Lawrence "Hack" Miller i!'c for
mer San Francisco slugger is giving
the National league a suprise with
his great stick work and is doing
his bit in keeping the Chicago Cubs
among the contenders for the pen
nant. Miller is in thrid place among
the leaders with an average of .356,
according to figures which include
games of Wednesday. He has
bagged 142 hits in 101 games, his hits
including 27 doubles 2 triples and 11
Rogers Hornsby enjoyed a profit
able week, increasing his average
from .389 to .391 for the leadership.
He smashed out 14 hits in his last
eight games, giving him a total of
204. Besides his 35 home runs,
Hornsby has made 35 doubles and 11
Max Carey, whose speed has
shown no falling off, has stolen 39
bases and is the leading scorer, bav
in counted 118 tallies for the
Other leading batters in 95 or more
games: Tierney, Pittsburgh, .376; L.
Miller, Chieaso, .356; O. Grimes,
Chicago,- .354; Higher, Pittsburg.
.351; Ilollocher, Chicago, .350; Dau
bert, Cincinnati, J40; Carey, Pitts
burgh. JJ8; Duncan, Cincinnati,
,33J; Uooch. Pittsburgh. .333.
Hemingway Is Sold
to Los Angeles Club
l.i Angeles. Sept. J. Carli!
(Red I Smith, third barmn vt Ih
Vermin vlub l the Pacific Crat
KaxS!! U-iijue, hat announced thai
he will rttii from baseball at tht
ihti of tt preni teatun and enter
the tlcclr cil tiiginrnig bimnett at
AtU'it. t'. l.t ti! SimtVs t-U,
President ! !! ,f ti hit puttlutfd
I h id IUhmuii Henini)t4y i Iht
Sums ii'V tinN ol Ih tttn
Fn d tlantu to Mot
I'nhtnal City Sine
It st. N-t-l V -ri4 ts, , f..i.ah), a It
lliw, tH,ti katns) lk Plwl n.ttnM lt.
tUb ( tw A UfH, svili w Ks.ts. i t.i'l , ...t l t K-
'? Uh ' intRti.r i i AutuU f
if t n sttstl .lv, tthli tt dl I ajtife tit ,;i , t thlh.iit j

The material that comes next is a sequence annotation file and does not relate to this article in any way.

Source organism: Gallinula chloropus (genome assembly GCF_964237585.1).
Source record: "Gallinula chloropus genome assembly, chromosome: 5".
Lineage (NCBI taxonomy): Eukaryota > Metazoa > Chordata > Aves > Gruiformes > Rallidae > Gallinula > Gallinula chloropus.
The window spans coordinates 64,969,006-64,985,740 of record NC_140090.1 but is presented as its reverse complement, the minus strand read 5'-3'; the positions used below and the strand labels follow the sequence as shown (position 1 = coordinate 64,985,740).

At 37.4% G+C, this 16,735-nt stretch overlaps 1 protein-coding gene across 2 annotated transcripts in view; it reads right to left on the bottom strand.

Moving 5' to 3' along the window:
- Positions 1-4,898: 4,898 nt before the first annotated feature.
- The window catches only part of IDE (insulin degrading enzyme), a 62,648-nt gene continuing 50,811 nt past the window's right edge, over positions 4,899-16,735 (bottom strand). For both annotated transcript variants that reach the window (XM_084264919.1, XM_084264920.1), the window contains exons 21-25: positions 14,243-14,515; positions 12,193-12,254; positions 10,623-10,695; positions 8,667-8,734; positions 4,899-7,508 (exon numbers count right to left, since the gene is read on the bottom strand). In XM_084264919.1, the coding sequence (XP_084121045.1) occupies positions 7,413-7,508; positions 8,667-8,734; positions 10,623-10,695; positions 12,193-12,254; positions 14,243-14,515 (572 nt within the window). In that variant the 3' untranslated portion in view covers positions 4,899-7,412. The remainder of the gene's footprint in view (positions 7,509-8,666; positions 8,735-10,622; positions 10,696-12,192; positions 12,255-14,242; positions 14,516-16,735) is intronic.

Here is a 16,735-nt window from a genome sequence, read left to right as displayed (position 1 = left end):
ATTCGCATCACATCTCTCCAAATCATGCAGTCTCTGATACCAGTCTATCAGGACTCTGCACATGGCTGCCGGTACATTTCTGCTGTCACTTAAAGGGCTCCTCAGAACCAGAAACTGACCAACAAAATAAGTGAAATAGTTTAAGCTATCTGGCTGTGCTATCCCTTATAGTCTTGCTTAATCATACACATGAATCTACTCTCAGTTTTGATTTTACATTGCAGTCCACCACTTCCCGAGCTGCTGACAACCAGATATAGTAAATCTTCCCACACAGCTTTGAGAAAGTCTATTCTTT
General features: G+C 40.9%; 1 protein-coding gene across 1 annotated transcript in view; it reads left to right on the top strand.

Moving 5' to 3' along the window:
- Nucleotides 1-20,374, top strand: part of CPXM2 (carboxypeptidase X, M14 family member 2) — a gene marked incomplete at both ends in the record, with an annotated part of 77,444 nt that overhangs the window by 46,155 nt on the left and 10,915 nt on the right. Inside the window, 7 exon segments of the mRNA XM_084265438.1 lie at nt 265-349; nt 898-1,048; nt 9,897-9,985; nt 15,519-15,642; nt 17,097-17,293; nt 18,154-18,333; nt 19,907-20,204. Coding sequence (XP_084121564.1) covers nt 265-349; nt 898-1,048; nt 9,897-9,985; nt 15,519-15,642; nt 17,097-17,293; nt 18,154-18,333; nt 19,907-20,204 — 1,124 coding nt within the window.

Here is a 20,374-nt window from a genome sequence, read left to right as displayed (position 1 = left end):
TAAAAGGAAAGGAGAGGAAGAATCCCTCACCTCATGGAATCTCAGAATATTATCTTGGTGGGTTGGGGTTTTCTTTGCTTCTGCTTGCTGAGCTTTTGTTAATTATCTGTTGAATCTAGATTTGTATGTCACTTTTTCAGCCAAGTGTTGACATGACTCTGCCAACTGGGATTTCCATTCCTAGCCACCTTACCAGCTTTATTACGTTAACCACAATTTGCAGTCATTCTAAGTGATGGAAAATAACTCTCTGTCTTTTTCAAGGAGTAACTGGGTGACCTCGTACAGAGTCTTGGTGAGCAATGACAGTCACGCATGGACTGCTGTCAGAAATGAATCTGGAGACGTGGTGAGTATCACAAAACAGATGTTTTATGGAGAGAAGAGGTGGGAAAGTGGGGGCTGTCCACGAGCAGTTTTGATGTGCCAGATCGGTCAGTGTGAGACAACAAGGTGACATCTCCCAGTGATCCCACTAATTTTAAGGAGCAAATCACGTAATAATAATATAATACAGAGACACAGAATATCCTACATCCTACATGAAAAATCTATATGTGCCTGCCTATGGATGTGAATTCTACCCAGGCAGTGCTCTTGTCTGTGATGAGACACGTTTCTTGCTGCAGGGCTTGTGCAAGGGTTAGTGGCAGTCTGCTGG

W m.r Irjnt, il it ti, I
a. a ! A fMiM-TV
Five Linemen and Four Bark
field Men Willi Previous Ex
perience Form Nucleus
for New MacLine.
iOACH "Mac" Baldrige, with the
I .aid of his new assistant, "Chick"
Neville of Yale, will begin re
modelling his victorious 1921 Crcigh-
ton sndiron machine next Saturday
when he assembles the aspirants ots-j
the Hilltop athletic field for their in
With positions of five veterans,
four of whom
were brilliant per
formerr, to be fill
ed, and the three -year
limiting the num
ber of players
eligible for the
team, the Blue nd
White mentor wilt
he confronted with
a man-sized task
to develop a pre
sentable team by
opens the season
with Dakota Weslcyan on the local
The stellar players of last year who
have finished their collegiate athle
tic careers are Jimmy Condon, Tom
Berry, "Big Bill" Namzck, the ter
rific line plunger, and "Tip" Long,
the greatest quarter Creighton ever
Frank Morgan, Waterloo, la., also
is lost to the team.
Five Linemen Back.
Despite the loss of these starry
tocsin warriors, the husky mentor,
a former Yale player, is not dishfng
out a "bear story" on football pros
pects, As the necleus for this year's elev
en, Baldrige has five linemen and
four backfield men, all of whom have